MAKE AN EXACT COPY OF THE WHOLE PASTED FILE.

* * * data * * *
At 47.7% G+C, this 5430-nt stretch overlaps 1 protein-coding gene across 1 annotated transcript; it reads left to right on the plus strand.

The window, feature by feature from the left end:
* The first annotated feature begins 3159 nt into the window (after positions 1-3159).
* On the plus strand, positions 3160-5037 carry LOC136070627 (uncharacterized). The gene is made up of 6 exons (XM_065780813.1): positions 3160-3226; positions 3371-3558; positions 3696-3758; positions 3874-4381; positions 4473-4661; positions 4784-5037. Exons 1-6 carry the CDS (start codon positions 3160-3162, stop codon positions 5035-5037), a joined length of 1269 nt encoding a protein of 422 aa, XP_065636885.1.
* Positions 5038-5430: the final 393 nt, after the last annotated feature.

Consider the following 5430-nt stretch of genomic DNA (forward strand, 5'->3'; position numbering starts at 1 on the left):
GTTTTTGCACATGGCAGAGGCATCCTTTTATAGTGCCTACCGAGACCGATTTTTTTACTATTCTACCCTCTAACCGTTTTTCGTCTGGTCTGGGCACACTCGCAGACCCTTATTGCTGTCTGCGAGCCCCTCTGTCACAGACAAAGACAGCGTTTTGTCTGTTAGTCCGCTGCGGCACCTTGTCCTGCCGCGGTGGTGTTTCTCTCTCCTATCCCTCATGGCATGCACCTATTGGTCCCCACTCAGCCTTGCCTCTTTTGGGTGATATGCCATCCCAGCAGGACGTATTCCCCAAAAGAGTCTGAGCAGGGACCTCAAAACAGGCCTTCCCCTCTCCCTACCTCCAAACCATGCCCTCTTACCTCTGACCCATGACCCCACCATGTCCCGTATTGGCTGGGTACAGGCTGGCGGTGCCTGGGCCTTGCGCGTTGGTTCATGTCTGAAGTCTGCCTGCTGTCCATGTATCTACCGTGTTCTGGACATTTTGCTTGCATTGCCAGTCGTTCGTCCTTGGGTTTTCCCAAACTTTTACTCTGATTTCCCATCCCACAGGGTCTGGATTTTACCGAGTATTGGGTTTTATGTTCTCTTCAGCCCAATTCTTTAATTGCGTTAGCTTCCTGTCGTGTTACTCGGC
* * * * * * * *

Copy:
At 47.7% G+C, this 5430-nt stretch overlaps 1 protein-coding gene across 1 annotated transcript; it reads left to right on the plus strand.

The window, feature by feature from the left end:
* The first annotated feature begins 3159 nt into the window (after positions 1-3159).
* On the plus strand, positions 3160-5037 carry LOC136070627 (uncharacterized). The gene is made up of 6 exons (XM_065780813.1): positions 3160-3226; positions 3371-3558; positions 3696-3758; positions 3874-4381; positions 4473-4661; positions 4784-5037. Exons 1-6 carry the CDS (start codon positions 3160-3162, stop codon positions 5035-5037), a joined length of 1269 nt encoding a protein of 422 aa, XP_065636885.1.
* Positions 5038-5430: the final 393 nt, after the last annotated feature.

Consider the following 5430-nt stretch of genomic DNA (forward strand, 5'->3'; position numbering starts at 1 on the left):
GTTTTTGCACATGGCAGAGGCATCCTTTTATAGTGCCTACCGAGACCGATTTTTTTACTATTCTACCCTCTAACCGTTTTTCGTCTGGTCTGGGCACACTCGCAGACCCTTATTGCTGTCTGCGAGCCCCTCTGTCACAGACAAAGACAGCGTTTTGTCTGTTAGTCCGCTGCGGCACCTTGTCCTGCCGCGGTGGTGTTTCTCTCTCCTATCCCTCATGGCATGCACCTATTGGTCCCCACTCAGCCTTGCCTCTTTTGGGTGATATGCCATCCCAGCAGGACGTATTCCCCAAAAGAGTCTGAGCAGGGACCTCAAAACAGGCCTTCCCCTCTCCCTACCTCCAAACCATGCCCTCTTACCTCTGACCCATGACCCCACCATGTCCCGTATTGGCTGGGTACAGGCTGGCGGTGCCTGGGCCTTGCGCGTTGGTTCATGTCTGAAGTCTGCCTGCTGTCCATGTATCTACCGTGTTCTGGACATTTTGCTTGCATTGCCAGTCGTTCGTCCTTGGGTTTTCCCAAACTTTTACTCTGATTTCCCATCCCACAGGGTCTGGATTTTACCGAGTATTGGGTTTTATGTTCTCTTCAGCCCAATTCTTTAATTGCGTTAGCTTCCTGTCGTGTTACTCGGC